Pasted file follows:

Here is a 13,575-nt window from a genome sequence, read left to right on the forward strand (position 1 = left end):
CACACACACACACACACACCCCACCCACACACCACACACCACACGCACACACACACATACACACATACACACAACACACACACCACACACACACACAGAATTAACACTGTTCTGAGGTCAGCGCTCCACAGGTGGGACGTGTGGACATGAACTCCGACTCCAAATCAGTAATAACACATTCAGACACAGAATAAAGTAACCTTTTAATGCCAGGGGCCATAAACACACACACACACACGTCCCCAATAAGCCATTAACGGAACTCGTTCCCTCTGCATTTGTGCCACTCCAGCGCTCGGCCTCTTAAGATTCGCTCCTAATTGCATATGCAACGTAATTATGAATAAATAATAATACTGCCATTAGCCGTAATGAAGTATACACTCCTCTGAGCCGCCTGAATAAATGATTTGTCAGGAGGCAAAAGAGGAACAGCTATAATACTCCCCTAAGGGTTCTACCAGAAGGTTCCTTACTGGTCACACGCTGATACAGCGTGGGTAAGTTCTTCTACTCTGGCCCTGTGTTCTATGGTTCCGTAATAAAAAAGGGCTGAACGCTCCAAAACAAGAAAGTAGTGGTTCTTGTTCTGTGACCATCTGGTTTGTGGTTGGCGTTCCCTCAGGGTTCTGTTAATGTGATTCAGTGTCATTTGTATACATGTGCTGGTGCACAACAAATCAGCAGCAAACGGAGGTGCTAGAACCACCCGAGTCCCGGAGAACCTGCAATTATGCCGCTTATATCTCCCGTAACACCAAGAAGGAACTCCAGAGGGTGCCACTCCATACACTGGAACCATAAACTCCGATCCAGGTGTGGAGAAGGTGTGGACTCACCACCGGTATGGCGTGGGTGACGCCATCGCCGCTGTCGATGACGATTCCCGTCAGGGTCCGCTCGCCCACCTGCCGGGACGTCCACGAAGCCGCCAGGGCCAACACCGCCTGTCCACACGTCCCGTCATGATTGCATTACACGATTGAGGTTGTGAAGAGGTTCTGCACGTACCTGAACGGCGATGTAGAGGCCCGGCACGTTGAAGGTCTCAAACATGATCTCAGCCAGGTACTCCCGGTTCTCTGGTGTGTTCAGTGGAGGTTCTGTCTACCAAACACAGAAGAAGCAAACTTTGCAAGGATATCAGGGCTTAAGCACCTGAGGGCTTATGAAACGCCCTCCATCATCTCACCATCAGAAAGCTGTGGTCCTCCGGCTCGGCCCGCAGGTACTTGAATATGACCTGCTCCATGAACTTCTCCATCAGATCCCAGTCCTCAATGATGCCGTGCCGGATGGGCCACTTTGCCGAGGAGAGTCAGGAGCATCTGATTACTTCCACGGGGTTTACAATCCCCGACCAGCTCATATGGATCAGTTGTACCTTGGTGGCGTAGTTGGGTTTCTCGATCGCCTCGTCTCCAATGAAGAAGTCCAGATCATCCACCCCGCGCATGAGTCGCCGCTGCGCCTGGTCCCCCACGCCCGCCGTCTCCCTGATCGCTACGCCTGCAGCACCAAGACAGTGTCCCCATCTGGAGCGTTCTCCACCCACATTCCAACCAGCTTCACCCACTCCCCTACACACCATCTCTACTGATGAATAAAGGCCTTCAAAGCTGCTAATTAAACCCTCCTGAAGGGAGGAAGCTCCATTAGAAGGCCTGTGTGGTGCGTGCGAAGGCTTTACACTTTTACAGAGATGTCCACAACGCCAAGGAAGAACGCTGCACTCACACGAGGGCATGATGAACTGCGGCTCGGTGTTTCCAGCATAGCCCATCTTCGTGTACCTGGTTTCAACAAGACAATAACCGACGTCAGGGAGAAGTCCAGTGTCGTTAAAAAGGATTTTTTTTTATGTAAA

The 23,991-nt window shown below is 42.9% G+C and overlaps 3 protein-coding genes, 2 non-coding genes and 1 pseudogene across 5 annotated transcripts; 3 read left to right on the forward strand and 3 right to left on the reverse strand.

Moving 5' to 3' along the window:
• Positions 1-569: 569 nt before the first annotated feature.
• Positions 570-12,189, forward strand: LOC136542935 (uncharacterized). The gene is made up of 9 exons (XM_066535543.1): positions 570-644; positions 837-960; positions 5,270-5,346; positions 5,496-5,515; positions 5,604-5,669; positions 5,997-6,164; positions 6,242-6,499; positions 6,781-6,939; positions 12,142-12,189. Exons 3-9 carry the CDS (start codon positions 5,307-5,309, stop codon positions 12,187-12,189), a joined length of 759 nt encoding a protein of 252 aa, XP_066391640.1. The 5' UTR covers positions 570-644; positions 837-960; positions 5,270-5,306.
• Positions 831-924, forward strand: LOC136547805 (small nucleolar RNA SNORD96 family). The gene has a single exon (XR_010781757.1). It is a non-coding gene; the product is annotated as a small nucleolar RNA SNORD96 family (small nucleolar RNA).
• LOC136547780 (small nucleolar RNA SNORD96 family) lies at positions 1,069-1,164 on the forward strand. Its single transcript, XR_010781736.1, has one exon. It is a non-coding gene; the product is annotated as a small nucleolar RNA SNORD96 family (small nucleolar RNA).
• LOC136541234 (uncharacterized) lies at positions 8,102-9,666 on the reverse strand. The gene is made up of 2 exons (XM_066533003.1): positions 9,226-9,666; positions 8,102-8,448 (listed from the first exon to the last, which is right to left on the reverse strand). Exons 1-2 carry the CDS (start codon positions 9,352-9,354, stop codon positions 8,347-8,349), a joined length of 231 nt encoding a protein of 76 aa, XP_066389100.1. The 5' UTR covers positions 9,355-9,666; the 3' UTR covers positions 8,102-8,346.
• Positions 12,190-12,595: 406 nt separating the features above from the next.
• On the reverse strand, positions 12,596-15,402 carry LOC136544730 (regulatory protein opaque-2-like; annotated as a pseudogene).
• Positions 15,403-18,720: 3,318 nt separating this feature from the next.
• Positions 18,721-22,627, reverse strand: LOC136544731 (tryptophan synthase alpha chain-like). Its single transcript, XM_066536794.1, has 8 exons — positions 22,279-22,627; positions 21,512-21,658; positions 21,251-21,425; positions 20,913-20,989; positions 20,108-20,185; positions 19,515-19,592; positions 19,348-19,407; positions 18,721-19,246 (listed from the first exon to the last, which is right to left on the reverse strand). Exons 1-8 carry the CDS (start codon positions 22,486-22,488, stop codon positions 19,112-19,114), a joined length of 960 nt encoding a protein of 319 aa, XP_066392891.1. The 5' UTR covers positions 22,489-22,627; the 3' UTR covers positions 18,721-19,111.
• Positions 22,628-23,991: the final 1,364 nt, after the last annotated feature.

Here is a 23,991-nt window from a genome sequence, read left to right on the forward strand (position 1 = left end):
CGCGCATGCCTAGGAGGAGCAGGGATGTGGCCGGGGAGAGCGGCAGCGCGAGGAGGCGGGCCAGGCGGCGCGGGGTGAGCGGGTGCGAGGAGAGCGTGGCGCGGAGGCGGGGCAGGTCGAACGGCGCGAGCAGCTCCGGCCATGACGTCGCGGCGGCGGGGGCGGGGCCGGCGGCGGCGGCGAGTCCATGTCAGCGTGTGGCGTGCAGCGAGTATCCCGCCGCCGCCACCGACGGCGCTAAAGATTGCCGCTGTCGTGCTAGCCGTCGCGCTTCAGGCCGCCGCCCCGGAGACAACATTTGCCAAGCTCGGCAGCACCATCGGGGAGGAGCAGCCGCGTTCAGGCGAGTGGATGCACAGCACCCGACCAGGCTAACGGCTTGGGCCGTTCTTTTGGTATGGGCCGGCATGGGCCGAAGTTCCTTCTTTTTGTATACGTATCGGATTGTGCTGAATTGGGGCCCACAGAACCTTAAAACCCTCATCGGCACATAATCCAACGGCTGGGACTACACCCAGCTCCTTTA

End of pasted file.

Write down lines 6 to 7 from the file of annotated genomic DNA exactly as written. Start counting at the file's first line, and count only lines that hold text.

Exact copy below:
• Positions 570-12,189, forward strand: LOC136542935 (uncharacterized). The gene is made up of 9 exons (XM_066535543.1): positions 570-644; positions 837-960; positions 5,270-5,346; positions 5,496-5,515; positions 5,604-5,669; positions 5,997-6,164; positions 6,242-6,499; positions 6,781-6,939; positions 12,142-12,189. Exons 3-9 carry the CDS (start codon positions 5,307-5,309, stop codon positions 12,187-12,189), a joined length of 759 nt encoding a protein of 252 aa, XP_066391640.1. The 5' UTR covers positions 570-644; positions 837-960; positions 5,270-5,306.
• Positions 831-924, forward strand: LOC136547805 (small nucleolar RNA SNORD96 family). The gene has a single exon (XR_010781757.1). It is a non-coding gene; the product is annotated as a small nucleolar RNA SNORD96 family (small nucleolar RNA).